I’ve recently sought out to explore this question. While I’m still far from convinced that giving a reasonable amount of one’s after tax income (usually 10%) outperforms the S+P 500, I have come across several compelling arguments. I will outline a few of these potential mechanisms below.

Mechanism Idea 1: Giving is a cost effective way to frugally achieve satisfaction and fulfillment.

In Thomas J. Stanley’s book Stop Acting Rich, we learn in a data driven yet common sense manner that frugality, not income, is most correlated with wealth creation. In a similar vein, he explains the paradox of how giving is conducive to wealth creation in that giving is actually a cost effective way to achieve life satisfaction and fulfillment, which facilitates increased frugality.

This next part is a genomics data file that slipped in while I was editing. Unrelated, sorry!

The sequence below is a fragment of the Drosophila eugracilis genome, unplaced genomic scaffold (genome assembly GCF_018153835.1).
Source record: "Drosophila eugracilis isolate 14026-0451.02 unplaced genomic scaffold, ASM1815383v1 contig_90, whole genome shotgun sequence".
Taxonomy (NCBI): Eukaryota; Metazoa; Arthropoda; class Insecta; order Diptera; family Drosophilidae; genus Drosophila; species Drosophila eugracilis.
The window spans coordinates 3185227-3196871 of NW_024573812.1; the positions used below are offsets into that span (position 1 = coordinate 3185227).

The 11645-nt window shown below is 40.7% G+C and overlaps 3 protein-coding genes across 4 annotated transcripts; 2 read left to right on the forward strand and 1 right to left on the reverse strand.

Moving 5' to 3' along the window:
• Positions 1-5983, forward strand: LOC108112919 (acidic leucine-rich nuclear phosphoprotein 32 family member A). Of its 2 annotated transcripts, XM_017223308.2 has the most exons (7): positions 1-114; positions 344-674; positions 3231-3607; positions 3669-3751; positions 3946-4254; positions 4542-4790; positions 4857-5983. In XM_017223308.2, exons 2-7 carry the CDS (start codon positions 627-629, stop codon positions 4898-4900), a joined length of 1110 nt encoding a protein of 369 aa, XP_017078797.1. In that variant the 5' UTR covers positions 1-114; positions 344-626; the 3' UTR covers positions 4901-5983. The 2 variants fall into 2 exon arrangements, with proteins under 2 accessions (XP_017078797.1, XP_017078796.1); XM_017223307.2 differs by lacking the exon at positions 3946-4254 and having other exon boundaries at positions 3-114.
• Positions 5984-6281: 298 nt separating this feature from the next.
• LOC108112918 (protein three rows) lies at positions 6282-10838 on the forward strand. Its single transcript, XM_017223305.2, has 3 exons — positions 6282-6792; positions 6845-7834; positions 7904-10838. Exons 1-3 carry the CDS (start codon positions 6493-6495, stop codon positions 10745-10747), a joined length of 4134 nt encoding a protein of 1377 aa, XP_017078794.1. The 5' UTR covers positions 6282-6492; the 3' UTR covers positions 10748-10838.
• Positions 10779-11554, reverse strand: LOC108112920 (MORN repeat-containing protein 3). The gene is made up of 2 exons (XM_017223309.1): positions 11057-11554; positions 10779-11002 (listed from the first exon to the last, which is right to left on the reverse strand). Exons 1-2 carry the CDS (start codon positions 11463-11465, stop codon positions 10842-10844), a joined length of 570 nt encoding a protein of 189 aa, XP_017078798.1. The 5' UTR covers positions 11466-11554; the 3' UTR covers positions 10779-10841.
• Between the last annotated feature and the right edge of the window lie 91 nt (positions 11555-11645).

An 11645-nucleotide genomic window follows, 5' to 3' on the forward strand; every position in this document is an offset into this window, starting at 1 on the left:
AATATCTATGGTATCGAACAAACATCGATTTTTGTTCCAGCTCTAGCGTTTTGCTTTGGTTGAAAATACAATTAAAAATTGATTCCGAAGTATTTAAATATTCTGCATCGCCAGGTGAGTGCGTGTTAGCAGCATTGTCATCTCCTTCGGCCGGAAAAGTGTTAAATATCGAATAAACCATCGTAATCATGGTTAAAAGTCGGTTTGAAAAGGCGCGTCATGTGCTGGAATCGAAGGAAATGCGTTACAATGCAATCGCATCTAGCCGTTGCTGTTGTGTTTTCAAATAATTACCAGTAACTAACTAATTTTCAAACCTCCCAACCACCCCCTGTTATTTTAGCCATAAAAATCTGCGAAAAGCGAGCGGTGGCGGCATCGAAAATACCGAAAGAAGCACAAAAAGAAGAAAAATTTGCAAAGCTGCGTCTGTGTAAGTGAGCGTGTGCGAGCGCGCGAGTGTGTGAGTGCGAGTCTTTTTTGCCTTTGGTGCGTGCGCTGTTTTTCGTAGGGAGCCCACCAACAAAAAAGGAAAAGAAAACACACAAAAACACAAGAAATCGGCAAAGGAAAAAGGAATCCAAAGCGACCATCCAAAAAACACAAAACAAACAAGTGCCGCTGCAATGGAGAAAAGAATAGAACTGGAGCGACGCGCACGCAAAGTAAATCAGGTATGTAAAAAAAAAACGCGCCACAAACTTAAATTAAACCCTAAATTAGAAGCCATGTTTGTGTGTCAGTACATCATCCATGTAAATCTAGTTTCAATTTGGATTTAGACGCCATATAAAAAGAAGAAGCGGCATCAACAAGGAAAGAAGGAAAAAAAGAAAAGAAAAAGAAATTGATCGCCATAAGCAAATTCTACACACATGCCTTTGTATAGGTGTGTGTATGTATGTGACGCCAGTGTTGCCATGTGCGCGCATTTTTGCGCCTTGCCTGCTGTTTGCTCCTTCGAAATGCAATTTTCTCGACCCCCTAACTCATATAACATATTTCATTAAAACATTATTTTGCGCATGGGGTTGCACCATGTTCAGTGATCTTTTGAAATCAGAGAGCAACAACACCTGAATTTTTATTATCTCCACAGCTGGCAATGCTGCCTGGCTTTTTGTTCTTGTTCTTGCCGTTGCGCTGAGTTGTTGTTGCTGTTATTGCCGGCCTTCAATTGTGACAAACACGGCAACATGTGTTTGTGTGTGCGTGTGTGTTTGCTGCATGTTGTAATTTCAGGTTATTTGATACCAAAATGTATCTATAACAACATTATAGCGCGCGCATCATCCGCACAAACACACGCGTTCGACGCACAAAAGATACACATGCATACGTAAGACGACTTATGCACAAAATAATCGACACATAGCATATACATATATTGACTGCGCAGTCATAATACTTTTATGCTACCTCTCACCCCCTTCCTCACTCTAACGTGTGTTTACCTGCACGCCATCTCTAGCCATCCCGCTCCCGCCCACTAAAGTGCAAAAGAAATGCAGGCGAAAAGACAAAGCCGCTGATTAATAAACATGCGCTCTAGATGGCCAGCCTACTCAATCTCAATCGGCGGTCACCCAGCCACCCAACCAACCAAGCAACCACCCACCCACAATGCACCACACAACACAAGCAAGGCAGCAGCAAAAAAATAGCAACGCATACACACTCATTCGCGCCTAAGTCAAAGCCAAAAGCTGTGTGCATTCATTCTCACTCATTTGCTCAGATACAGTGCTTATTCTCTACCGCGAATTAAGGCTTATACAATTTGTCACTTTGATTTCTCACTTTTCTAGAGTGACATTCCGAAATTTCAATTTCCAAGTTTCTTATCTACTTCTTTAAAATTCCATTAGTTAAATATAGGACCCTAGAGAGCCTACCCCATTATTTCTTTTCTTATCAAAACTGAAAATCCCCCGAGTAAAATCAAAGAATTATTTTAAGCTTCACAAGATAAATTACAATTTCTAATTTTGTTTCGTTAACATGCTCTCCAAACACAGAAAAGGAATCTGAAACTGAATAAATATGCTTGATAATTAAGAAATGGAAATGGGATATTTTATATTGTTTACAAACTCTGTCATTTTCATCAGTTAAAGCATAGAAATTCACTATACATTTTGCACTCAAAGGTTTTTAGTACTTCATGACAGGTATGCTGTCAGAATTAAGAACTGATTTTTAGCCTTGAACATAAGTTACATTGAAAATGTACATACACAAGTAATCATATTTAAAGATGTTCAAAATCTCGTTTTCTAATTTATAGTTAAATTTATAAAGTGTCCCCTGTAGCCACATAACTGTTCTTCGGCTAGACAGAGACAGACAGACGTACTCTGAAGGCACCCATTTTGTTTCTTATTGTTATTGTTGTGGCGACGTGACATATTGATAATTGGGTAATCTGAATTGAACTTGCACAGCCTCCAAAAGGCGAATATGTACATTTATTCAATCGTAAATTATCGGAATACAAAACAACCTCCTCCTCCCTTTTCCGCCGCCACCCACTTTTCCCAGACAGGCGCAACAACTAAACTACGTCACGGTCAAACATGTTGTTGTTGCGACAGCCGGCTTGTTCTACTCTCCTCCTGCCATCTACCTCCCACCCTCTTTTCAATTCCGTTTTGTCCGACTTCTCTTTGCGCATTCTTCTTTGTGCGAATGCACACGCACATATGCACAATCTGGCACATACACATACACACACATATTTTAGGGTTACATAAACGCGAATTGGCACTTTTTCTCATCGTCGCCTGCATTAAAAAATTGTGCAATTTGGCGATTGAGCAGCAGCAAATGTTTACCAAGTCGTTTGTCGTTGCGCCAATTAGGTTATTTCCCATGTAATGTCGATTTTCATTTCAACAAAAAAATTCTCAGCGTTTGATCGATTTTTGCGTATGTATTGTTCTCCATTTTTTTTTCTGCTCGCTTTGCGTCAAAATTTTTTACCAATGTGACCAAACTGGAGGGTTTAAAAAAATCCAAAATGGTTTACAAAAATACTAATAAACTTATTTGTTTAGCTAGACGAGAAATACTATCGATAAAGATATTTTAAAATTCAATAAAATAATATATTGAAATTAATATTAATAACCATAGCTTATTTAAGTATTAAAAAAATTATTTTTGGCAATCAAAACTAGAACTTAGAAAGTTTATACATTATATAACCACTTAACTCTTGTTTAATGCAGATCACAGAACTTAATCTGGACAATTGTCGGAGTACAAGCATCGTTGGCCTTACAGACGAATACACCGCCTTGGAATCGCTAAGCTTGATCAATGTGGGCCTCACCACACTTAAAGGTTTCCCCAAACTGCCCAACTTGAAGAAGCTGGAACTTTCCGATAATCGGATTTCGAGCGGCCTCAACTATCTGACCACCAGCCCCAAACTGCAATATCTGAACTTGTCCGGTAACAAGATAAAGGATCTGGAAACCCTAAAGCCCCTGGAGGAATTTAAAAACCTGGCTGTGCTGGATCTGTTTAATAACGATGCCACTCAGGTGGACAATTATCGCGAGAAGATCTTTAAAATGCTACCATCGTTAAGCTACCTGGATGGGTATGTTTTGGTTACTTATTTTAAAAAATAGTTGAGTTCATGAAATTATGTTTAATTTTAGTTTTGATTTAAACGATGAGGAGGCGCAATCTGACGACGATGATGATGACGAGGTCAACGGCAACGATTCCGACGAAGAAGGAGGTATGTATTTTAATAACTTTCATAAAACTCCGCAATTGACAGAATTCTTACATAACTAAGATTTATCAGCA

How is it possible that the group which donated significantly more money was able to accumulate more wealth? People allocate their dollars in ways they feel will give them the greatest satisfaction. I believe that these people feel that giving is a substitute for spending more on products and pleasure-related services. They seem to get more satisfaction from accumulating wealth and giving than from consuming more.

Stanley, Thomas J.. Stop Acting Rich (p. 232). Wiley. Kindle Edition.